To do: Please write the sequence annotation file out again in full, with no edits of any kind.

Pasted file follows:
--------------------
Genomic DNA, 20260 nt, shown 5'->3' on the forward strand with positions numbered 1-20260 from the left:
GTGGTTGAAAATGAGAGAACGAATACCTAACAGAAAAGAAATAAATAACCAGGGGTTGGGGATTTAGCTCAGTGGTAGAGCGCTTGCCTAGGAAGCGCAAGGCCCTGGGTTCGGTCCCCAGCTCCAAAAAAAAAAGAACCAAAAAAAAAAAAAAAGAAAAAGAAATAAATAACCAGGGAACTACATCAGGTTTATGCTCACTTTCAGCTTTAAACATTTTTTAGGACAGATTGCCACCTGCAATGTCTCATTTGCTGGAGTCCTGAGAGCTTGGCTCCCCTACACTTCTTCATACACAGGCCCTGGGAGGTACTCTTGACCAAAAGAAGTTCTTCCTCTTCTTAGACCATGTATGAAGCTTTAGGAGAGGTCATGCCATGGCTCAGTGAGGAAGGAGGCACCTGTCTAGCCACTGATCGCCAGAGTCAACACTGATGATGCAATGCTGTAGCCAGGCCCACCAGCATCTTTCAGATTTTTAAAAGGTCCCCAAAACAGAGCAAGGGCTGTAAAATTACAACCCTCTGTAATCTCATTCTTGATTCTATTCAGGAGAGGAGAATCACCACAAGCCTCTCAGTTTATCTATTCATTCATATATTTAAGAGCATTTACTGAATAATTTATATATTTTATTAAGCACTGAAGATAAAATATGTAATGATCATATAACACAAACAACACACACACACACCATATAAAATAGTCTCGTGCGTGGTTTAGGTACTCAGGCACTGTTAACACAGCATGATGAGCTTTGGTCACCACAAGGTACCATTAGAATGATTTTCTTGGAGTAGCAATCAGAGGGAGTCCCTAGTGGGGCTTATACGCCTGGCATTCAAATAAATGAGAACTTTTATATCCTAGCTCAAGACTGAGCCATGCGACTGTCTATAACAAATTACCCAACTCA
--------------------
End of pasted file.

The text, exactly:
Genomic DNA, 20260 nt, shown 5'->3' on the forward strand with positions numbered 1-20260 from the left:
GTGGTTGAAAATGAGAGAACGAATACCTAACAGAAAAGAAATAAATAACCAGGGGTTGGGGATTTAGCTCAGTGGTAGAGCGCTTGCCTAGGAAGCGCAAGGCCCTGGGTTCGGTCCCCAGCTCCAAAAAAAAAAGAACCAAAAAAAAAAAAAAAGAAAAAGAAATAAATAACCAGGGAACTACATCAGGTTTATGCTCACTTTCAGCTTTAAACATTTTTTAGGACAGATTGCCACCTGCAATGTCTCATTTGCTGGAGTCCTGAGAGCTTGGCTCCCCTACACTTCTTCATACACAGGCCCTGGGAGGTACTCTTGACCAAAAGAAGTTCTTCCTCTTCTTAGACCATGTATGAAGCTTTAGGAGAGGTCATGCCATGGCTCAGTGAGGAAGGAGGCACCTGTCTAGCCACTGATCGCCAGAGTCAACACTGATGATGCAATGCTGTAGCCAGGCCCACCAGCATCTTTCAGATTTTTAAAAGGTCCCCAAAACAGAGCAAGGGCTGTAAAATTACAACCCTCTGTAATCTCATTCTTGATTCTATTCAGGAGAGGAGAATCACCACAAGCCTCTCAGTTTATCTATTCATTCATATATTTAAGAGCATTTACTGAATAATTTATATATTTTATTAAGCACTGAAGATAAAATATGTAATGATCATATAACACAAACAACACACACACACACCATATAAAATAGTCTCGTGCGTGGTTTAGGTACTCAGGCACTGTTAACACAGCATGATGAGCTTTGGTCACCACAAGGTACCATTAGAATGATTTTCTTGGAGTAGCAATCAGAGGGAGTCCCTAGTGGGGCTTATACGCCTGGCATTCAAATAAATGAGAACTTTTATATCCTAGCTCAAGACTGAGCCATGCGACTGTCTATAACAAATTACCCAACTCA